- config.before(:each) { ... }
- config.after(:all) { ... }
- config.after(:each) { ... }
-end
-<% end -%>
-
-Global before blocks get run before local ones. Global after blocks get run
-after local ones.
-
-You can also specify that a before or after block should only be weaved into
-certain behaviours, in a similar way to how global includes are declared:
-
-TODO: mention behavior in rspec-rails where you can't access the stuff that
-Rails sets up in global before hooks.
-
-<% coderay do -%>
-RSpec.configure do |config|
- config.before(:each, :type => :controller) do
- login_aslak
- end
-end
-<% end -%>
-
-### errors in before and after hooks
-
-If a before hook raises an error, none of the following before hooks (if any)
-or the example itself will get run. If an after hook raises an error, the
-remaining ones will still be run.
-
-### <div class="warning">WARNING about `before(:all)` and `after(:all)`</div>
-
-It is very tempting to use before(:all) and after(:all) for situations in which
-it is not appropriate. before(:all) shares some (not all) state across multiple
-examples. This means that the examples become bound together, which is an
-absolute no-no in testing. We recommend that you only use before(:all) to set
-up things that are global collaborators but not the things that you are
-describing in the examples.
-
-The most common cases of abuse are database access and/or fixture setup. Every
-example that accesses the database should start with a clean slate, otherwise
-the examples become brittle and start to lose their value with false negatives
-and, worse, false positives.
-
-## helper methods
-
-You can write helper methods directly within an Example Group:
-
-<% coderay do -%>describe "..." do
-
- it "..." do
- helper_method
- end
-
- def helper_method
- ...
- end
-
-end
-<% end -%>
-
-## sharing helper methods
-
-You can include helper methods in multiple ExampleGroups by expressing them within a module, and then including that module in your ExampleGroup:
-
-<% coderay do -%>module AccountExampleHelperMethods
- def helper_method
- ...
- end
-end
-
-describe "A new account" do
- include AccountExampleHelperMethods
- before do
- @account = Account.new
- end
-
- it "should have a balance of $0" do
- helper_method
- @account.balance.should eql(Money.new(0, :dollars))
- end
-end
-<% end -%>
-
-## pending examples
-
-There are three ways to mark an example as "pending."
-
-### use `it` without a block
-
-<% coderay do -%>
-it "should say foo"
-<% end -%>
-
-The example does not get run and the output says `PENDING (Not Yet
-Implemented)`.
-
-### add `pending` to the example
-
-<% coderay do -%>
-it "should say foo" do
- pending("get the vocal chords working")
- subject.should say("foo")
-end
-<% end -%>
-
-The code after the `pending` statement does not get run, and output says
-`PENDING (get the vocal chords working)`.
-
-### add `pending` to the example, with a block
-
-<% coderay do -%>
-it "should say foo" do
- pending("get the vocal chords working") do
- subject.should say("foo")
- end
-end
-<% end -%>
-
-The code in the block _does_ get run. If the block results in any failed
-expectations or other errors, the example is reported as `PENDING (get the
-vocal chords working)`. If there are no failures or errors, the example fails,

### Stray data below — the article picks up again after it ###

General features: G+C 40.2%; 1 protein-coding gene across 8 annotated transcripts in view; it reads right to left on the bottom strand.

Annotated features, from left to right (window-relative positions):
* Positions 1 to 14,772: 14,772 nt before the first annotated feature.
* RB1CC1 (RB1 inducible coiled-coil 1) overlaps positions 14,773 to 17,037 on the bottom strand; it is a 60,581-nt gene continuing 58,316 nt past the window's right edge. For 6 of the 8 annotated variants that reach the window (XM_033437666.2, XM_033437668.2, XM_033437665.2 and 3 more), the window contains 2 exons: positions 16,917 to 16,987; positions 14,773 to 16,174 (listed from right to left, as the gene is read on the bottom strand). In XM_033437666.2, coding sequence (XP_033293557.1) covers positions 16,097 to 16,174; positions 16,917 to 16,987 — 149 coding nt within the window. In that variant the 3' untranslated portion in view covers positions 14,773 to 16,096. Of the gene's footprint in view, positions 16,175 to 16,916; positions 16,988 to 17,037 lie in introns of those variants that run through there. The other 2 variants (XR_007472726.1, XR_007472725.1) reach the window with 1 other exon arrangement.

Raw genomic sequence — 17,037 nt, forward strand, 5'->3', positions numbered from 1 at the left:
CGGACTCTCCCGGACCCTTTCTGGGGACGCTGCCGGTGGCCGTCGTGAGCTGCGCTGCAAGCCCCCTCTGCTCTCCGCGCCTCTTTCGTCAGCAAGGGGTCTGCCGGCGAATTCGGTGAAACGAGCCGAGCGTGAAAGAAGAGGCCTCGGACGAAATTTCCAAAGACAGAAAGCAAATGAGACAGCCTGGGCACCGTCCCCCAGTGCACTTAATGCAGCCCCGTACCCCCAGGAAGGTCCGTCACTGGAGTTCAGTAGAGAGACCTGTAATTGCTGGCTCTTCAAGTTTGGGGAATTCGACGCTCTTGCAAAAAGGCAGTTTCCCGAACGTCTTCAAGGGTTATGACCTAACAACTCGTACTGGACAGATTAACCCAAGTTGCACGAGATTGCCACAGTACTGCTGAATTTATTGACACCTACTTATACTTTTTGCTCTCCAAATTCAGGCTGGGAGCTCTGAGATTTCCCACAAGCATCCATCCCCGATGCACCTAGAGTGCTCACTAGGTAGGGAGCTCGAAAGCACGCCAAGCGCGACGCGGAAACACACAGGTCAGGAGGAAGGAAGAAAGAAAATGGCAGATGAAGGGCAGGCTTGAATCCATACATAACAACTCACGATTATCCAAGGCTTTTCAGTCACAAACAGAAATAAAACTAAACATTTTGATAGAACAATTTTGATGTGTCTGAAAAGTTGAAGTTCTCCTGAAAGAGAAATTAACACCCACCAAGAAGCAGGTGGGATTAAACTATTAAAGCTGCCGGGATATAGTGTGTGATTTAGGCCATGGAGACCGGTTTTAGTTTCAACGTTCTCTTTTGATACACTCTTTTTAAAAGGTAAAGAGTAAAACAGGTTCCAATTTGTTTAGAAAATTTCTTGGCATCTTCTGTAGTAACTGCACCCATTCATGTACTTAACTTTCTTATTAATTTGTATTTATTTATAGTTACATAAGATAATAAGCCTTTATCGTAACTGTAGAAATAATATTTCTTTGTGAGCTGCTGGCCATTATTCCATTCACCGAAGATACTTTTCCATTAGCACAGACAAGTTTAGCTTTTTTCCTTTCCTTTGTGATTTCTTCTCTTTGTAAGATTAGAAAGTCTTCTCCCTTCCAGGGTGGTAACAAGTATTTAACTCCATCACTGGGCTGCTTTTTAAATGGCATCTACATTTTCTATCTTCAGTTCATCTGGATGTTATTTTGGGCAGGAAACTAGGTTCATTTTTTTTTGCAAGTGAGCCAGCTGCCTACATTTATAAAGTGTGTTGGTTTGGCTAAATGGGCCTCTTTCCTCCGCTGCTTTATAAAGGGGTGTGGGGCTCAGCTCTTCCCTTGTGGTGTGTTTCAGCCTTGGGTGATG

-telling you to it is `FIXED`.
-
-## shared example groups
-
-You can create shared example groups and include those groups into other groups.
-
-Suppose you have some behavior that applies to all editions of your product, both large and small.
-
-First, factor out the "shared" behavior:
-
-<% coderay do -%>
-shared_examples_for "all editions" do
- it "should behave like all editions" do
- end
-end
-<% end -%>
-
-then when you need define the behavior for the Large and Small editions,
-reference the shared behavior using the `it_should_behave_like`
-method.
-
-<% coderay do -%>describe "SmallEdition" do
- it_should_behave_like "all editions"
-
- it "should also behave like a small edition" do
- end
-end
-
-describe "LargeEdition" do
- it_should_behave_like "all editions"
-
- it "should also behave like a large edition" do
- end
-end
-<% end -%>
-
-`it_should_behave_like` will search for an ExampleGroup by its
-description string, in this case, "all editions"
-
-All of the following are included from a shared group:
-
-* before(:all)
-* before(:each)
-* after(:each)
-* after(:all)
-* all included modules
-* all methods
-
-Shared example groups may not extend classes.
-
-Multiple shared example groups may be referenced in one (non-shared) group.
-
-Shared example groups may be included in other shared groups:
-
-<% coderay do -%>
-shared_examples_for "All Employees" do
- it "should be payable" do
- @employee.should respond_to(:calculate_pay)
- end
-end
-
-shared_examples_for "All Managers" do
- it_should_behave_like "All Employees"
- it "should be bonusable" do
- @employee.should respond_to(:apply_bonus)
- end
-end
-
-describe Officer do
- before(:each) do
- @employee = Officer.new
- end
-
- it_should_behave_like "All Managers"
-
- it "should be optionable" do
- @employee.should respond_to(:grant_options)
- end
-end
-
-$ spec officer_spec.rb
-
-Officer
-- should be payable
-- should be bonusable
-- should be optionable
-<% end -%>
-
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61 content/rspec-core/tools/extensions/editors/index.page
@@ -1,61 +0,0 @@
----
-title: editors
-order: 1
-filter:
- - erb
- - markdown
----
-
-## <%= @page.title %>
-
-RSpec's commandline API and pluggable formatters make it easy to integrate with
-external tools like text editors and IDEs. Here are the general steps you need
-to write an RSpec plugin for your editor.
-
-The RSpec team maintains a [TextMate
-bundle](https://github.com/rspec/rspec-tmbundle) which does exactly this. You
-may want to look at its source if you're about to write a plugin for a new
-editor.
-
-### Launch RSpec from the IDE
-
-Most advanced editors provide a mechanism to launch external processes by